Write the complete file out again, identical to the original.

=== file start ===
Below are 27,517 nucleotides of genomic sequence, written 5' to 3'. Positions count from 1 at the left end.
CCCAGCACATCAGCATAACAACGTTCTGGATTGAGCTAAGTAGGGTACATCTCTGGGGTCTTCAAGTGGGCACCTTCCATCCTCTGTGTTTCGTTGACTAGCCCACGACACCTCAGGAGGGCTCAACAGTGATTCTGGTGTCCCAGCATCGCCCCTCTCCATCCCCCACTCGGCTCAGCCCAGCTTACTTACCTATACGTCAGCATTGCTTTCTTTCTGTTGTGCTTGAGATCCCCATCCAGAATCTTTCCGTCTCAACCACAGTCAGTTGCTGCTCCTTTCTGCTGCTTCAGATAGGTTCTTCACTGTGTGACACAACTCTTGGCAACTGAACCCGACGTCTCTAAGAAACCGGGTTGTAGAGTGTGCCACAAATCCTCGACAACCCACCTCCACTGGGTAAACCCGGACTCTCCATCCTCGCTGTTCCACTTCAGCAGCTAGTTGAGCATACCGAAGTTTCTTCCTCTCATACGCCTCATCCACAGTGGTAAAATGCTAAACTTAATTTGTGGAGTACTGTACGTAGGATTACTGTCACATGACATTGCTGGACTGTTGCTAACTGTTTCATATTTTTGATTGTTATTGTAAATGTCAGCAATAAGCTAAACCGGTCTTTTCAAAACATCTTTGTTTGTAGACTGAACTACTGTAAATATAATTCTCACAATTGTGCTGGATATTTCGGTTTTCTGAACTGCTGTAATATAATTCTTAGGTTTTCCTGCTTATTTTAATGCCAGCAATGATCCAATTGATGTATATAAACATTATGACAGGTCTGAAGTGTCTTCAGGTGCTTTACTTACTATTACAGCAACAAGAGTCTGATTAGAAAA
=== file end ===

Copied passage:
Below are 27,517 nucleotides of genomic sequence, written 5' to 3'. Positions count from 1 at the left end.
CCCAGCACATCAGCATAACAACGTTCTGGATTGAGCTAAGTAGGGTACATCTCTGGGGTCTTCAAGTGGGCACCTTCCATCCTCTGTGTTTCGTTGACTAGCCCACGACACCTCAGGAGGGCTCAACAGTGATTCTGGTGTCCCAGCATCGCCCCTCTCCATCCCCCACTCGGCTCAGCCCAGCTTACTTACCTATACGTCAGCATTGCTTTCTTTCTGTTGTGCTTGAGATCCCCATCCAGAATCTTTCCGTCTCAACCACAGTCAGTTGCTGCTCCTTTCTGCTGCTTCAGATAGGTTCTTCACTGTGTGACACAACTCTTGGCAACTGAACCCGACGTCTCTAAGAAACCGGGTTGTAGAGTGTGCCACAAATCCTCGACAACCCACCTCCACTGGGTAAACCCGGACTCTCCATCCTCGCTGTTCCACTTCAGCAGCTAGTTGAGCATACCGAAGTTTCTTCCTCTCATACGCCTCATCCACAGTGGTAAAATGCTAAACTTAATTTGTGGAGTACTGTACGTAGGATTACTGTCACATGACATTGCTGGACTGTTGCTAACTGTTTCATATTTTTGATTGTTATTGTAAATGTCAGCAATAAGCTAAACCGGTCTTTTCAAAACATCTTTGTTTGTAGACTGAACTACTGTAAATATAATTCTCACAATTGTGCTGGATATTTCGGTTTTCTGAACTGCTGTAATATAATTCTTAGGTTTTCCTGCTTATTTTAATGCCAGCAATGATCCAATTGATGTATATAAACATTATGACAGGTCTGAAGTGTCTTCAGGTGCTTTACTTACTATTACAGCAACAAGAGTCTGATTAGAAAA